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AI Reserve
AV
616.85882
Oops

Oops, wrong planet (DVD) Films for the Humanities & Sciences, c2010.
Description: Einstein, Beethoven, Mozart, Van Gogh: all displayed symptoms of Asperger’s syndrome. But not every person with Asperger’s is a genius. This program follows a self-described eccentric who, after discovering he matches up with the general Asperger’s profile, sets out on a quest to learn all he can about the disorder, and whether he truly does have it. Along the way, he speaks with author Michael Fitzgerald, Professor Temple Grandin, Professor Alan Snyder, Wired magazine’s Steve Silberman, Professor Simon Baron-Cohen, and a number of children and adults with AS about topics ranging from Asperger’s traits, to possible causes of the condition, to “Geek Syndrome” and the AQ Test. A warm and understanding look into the very different world of autism spectrum disorders.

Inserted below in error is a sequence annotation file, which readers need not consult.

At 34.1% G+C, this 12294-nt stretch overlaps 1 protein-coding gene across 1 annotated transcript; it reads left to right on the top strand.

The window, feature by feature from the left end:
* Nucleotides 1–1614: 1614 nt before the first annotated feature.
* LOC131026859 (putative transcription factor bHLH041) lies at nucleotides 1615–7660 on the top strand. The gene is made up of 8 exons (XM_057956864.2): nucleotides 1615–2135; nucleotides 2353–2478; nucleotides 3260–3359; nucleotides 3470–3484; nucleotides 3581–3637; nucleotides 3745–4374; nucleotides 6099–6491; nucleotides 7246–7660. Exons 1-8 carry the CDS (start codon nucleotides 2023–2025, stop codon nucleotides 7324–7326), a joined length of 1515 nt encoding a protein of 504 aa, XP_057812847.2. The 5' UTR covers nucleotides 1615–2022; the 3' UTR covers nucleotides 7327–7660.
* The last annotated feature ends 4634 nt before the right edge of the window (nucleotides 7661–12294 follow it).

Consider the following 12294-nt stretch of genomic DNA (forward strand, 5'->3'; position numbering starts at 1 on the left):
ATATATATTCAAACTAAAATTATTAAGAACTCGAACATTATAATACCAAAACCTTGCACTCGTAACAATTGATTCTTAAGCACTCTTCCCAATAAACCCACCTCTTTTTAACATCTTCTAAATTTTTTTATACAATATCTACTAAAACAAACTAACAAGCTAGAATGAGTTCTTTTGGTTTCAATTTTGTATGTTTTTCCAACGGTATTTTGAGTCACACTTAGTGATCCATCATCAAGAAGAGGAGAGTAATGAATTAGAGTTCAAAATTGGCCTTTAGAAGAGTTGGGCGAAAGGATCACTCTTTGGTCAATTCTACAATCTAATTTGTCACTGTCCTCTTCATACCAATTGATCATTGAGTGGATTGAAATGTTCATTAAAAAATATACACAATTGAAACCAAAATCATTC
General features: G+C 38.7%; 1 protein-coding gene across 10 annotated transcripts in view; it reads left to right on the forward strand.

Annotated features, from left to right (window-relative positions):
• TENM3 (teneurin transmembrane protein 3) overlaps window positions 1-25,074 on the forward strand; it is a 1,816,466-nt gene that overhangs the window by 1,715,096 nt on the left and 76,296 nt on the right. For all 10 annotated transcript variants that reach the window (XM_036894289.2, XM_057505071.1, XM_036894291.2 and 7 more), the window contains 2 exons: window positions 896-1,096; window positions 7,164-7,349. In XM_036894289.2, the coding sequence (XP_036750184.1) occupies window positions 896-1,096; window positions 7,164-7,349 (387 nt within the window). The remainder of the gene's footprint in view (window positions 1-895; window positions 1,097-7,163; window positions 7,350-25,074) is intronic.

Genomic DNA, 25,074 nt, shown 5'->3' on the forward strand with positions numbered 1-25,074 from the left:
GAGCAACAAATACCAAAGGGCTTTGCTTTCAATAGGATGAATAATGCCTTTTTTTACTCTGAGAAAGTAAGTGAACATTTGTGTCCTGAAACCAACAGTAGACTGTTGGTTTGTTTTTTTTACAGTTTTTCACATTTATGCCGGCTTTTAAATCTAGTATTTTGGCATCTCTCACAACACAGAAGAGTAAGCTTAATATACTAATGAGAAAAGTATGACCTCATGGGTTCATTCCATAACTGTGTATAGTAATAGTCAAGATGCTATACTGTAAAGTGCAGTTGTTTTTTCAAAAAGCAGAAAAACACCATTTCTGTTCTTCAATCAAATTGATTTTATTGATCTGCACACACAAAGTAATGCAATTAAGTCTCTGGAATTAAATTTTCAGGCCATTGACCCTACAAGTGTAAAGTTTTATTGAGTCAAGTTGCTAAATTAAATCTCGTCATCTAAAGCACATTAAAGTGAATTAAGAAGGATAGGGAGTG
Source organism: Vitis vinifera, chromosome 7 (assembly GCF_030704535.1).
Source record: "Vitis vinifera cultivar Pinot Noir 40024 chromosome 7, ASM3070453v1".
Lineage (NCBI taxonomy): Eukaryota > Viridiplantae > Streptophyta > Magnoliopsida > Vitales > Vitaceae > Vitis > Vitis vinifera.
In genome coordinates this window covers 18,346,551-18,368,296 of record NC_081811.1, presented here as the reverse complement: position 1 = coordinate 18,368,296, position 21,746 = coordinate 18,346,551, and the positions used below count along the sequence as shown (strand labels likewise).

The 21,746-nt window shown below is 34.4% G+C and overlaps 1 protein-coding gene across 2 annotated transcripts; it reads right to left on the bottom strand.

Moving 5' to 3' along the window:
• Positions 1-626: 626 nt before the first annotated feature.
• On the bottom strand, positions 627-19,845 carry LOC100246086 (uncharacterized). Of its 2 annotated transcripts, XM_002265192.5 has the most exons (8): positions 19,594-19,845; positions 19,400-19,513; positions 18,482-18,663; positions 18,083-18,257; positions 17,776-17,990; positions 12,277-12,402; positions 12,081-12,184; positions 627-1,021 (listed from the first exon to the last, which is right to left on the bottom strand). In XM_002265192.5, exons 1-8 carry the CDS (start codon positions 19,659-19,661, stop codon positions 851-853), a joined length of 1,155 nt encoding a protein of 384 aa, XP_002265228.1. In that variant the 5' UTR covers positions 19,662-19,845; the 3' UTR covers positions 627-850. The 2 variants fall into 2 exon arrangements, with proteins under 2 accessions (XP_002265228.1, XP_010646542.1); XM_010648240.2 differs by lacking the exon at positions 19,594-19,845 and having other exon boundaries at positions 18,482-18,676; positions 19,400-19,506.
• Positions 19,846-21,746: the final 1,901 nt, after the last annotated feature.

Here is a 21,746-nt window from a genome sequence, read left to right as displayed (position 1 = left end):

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616.8588
Endow

Paper words : discovering and living with my autism Judy Endow. Autism Asperger Pub., c2009.
Description: “In this intensely personal book, readers are swept up into a fast-paced journey of how author Judy Endow noticed her differences early on, how she eventually discovered her autism and how she embraces life autistically. From her troubled teenage years in a state institution where her coping behaviors were interpreted as defiant and oppositional, to her years in a Christian community where her behaviors were misunderstood, to a brief marriage and the birth of her three sons, Judy has emerged as a strong voice on the autism spectrum. Beyond presenting a fascinating journey of resilience, courage, hard work and sheer will power, Paper Words shows visually on the printed page how Judy, a highly visual thinker, translates her thoughts into words.”–Publisher’s website.